Author

Marie-Hélène Burle

Control flow statements alter the linear execution of code, allowing for one or another section of code to be executed, or for one section of code to be executed multiple times.

## Conditional statements

Conditional statements allow to run instructions based on predicates: different sets of instructions will be executed depending on whether the predicates return true or false.

### Predicates

Here are a few examples of predicates with classic operators:

occursin("that", "this and that")
4 < 3
a == b
a != b
2 in 1:3
3 <= 4 && 4 > 5
3 <= 4 || 4 > 5

In addition, Julia possesses more exotic operators that can be used in predicates:

• The inexact equality comparator, useful to compare floating-point numbers despite computer rounding.

The function isapprox or the equivalent binary operator ≈ (typed with \approx<tab>) can be used:

0.1 + 0.2 == 0.3
false
0.1 + 0.2 ≈ 0.3
true
isapprox(0.1 + 0.2, 0.3)
true

The negatives are the function !isapprox and ≉ (typed with \napprox<tab>).

• The equivalent or triple equal operator compares objects in deeper ways (address in memory for mutable objects and content at the bit level for immutable objects).

=== or ≡ (typed with \equiv<tab>) can be used:

a = [1, 2]; b = [1, 2];
a == b
true
a ≡ b     # This can also be written a === b
false
a ≡ a
true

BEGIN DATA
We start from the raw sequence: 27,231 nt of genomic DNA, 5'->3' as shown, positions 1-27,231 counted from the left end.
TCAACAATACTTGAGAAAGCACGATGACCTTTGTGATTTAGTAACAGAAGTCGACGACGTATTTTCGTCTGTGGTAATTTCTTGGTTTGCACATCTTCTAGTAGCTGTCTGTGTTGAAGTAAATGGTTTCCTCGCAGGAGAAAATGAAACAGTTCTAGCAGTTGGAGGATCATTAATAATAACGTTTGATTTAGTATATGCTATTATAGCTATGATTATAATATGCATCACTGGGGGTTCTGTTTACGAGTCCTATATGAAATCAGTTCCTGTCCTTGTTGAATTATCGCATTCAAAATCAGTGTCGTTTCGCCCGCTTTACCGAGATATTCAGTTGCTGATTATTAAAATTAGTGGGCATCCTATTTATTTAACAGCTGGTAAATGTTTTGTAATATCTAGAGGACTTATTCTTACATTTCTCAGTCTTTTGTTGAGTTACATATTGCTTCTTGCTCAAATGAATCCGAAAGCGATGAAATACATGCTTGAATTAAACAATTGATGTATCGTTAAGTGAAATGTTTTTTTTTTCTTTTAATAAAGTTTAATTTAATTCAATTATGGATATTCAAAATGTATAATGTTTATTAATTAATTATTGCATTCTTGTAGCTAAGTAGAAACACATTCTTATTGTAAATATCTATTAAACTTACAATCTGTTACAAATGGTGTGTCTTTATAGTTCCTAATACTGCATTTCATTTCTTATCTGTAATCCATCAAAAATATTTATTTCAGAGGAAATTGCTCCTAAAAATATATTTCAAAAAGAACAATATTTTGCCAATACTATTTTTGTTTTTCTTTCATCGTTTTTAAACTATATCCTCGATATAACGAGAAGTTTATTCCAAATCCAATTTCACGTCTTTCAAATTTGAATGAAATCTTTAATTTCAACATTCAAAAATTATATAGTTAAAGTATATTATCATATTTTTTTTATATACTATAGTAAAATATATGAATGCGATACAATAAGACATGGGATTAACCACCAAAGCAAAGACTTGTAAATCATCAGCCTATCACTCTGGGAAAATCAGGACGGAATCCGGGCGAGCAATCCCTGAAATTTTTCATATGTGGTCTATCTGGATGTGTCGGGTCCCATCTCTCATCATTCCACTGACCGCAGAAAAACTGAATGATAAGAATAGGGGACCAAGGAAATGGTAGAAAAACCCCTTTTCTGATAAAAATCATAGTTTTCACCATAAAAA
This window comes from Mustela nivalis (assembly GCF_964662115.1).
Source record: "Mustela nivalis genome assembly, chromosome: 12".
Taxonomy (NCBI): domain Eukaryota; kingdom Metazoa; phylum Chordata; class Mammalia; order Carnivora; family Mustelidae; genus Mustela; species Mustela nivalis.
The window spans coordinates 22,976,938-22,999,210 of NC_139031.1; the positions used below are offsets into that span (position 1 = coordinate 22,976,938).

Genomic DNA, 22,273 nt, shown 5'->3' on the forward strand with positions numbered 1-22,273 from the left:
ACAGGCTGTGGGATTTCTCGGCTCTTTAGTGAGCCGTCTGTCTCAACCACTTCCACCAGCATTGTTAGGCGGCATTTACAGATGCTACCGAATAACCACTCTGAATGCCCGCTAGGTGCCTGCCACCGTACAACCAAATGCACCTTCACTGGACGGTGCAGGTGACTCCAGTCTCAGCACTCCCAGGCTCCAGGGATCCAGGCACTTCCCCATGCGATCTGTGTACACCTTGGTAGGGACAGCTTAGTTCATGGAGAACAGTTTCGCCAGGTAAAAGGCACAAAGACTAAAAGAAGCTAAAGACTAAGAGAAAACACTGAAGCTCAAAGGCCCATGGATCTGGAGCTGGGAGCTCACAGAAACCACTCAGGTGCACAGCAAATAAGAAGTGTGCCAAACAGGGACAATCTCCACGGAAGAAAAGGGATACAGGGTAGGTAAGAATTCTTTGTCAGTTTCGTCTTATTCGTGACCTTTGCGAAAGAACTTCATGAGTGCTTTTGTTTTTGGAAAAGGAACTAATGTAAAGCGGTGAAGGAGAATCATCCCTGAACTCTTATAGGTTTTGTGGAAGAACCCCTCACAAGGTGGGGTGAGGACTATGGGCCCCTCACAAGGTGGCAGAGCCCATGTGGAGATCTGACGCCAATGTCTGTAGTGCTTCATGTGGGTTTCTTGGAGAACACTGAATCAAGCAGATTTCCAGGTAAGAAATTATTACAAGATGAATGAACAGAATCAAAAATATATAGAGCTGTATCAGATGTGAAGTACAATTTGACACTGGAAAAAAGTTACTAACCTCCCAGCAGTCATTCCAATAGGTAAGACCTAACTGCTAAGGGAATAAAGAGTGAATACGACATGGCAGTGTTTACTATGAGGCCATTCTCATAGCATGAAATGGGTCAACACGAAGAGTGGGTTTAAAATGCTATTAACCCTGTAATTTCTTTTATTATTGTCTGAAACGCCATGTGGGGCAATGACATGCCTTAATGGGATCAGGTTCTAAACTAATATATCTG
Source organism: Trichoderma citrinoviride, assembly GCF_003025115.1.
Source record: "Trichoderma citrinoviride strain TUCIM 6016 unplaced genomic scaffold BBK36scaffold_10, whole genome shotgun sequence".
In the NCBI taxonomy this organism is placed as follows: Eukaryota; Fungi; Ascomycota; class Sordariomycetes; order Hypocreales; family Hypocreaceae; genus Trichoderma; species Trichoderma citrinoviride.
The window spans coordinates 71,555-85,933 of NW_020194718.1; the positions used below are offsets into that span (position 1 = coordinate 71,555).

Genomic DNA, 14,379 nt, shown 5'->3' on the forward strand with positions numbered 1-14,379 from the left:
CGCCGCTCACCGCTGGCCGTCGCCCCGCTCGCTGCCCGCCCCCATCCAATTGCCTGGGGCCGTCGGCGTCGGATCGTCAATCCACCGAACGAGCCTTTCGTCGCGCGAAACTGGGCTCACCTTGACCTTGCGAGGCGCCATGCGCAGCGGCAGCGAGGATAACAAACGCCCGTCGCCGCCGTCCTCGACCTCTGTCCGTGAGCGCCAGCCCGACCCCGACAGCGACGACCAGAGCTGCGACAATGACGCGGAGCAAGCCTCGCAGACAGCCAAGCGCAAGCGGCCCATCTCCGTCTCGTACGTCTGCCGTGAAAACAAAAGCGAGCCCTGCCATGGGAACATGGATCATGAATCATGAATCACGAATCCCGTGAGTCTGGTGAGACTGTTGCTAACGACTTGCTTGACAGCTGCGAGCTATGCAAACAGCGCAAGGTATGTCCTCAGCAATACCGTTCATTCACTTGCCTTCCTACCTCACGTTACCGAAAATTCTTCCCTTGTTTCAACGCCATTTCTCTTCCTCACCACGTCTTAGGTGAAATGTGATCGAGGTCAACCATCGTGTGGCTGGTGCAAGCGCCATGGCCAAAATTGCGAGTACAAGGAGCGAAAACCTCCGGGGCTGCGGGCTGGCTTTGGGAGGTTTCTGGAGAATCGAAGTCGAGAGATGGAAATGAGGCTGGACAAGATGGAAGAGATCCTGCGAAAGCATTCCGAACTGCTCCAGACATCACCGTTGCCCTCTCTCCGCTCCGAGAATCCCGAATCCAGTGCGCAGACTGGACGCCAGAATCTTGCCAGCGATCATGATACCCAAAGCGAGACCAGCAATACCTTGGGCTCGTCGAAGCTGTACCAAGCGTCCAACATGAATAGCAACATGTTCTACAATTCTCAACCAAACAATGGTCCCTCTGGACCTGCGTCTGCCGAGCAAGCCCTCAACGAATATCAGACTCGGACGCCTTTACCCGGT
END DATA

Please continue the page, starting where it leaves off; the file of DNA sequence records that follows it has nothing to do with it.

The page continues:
### If statements

if <predicate>
<some action>
end
• If <predicate> evaluates to true, the body of the if statement gets evaluated (<some action> is run),
• If <predicate> evaluates to false, nothing happens.

Example:

function testsign1(x)
if x >= 0
println("x is positive")
end
end
testsign1 (generic function with 1 method)
testsign1(3)
x is positive
testsign1(-2)

Nothing gets returned since the predicate returned false.

### If else statements

if <predicate>
<some action>
else
<some other action>
end
• If <predicate> evaluates to true, <some action> is done,
• If <predicate> evaluates to false, <some other action> is done.

Example:

function testsign2(x)
if x >= 0
println("x is positive")
else
println("x is negative")
end
end
testsign2 (generic function with 1 method)
testsign2(3)
x is positive
testsign2(-2)
x is negative

If else statements can be written in a terse format using the ternary operator:

<predicate> ? <some action> : <some other action>

Here is our function testsign2 written in terse format:

function testsign2(x)
x >= 0 ? println("x is positive") : println("x is negative")
end

testsign2(-2)
x is negative

Here is another example:

a = 2
b = 2.0

if a == b
println("It's true")
else
println("It's false")
end

And in terse format:

a == b ? println("It's true") : println("It's false")
It's true

### If elseif else statements

if <predicate1>
<some action>
elseif <predicate2>
<some other action>
else
<yet some other action>
end

Example:

function testsign3(x)
if x > 0
println("x is positive")
elseif x == 0
println("x is zero")
else
println("x is negative")
end
end
testsign3 (generic function with 1 method)
testsign3(3)
x is positive
testsign3(0)
x is zero
testsign3(-2)
x is negative

## Loops

### For loops

For loops run a set of instructions for each element of an iterable:

for <iterable>
<some action>
end

Examples:

for name = ["Paul", "Lucie", "Sophie"]
println("Hello \$name")
end
Hello Paul
Hello Lucie
Hello Sophie
for i = 1:3, j = 3:5
println(i + j)
end
4
5
6
5
6
7
6
7
8

### While loops

While loops run as long as a condition remains true:

while <predicate>
<some action>
end

Example:

i = 0

while i <= 10
println(i)
i += 1
end
0
1
2
3
4
5
6
7
8
9
10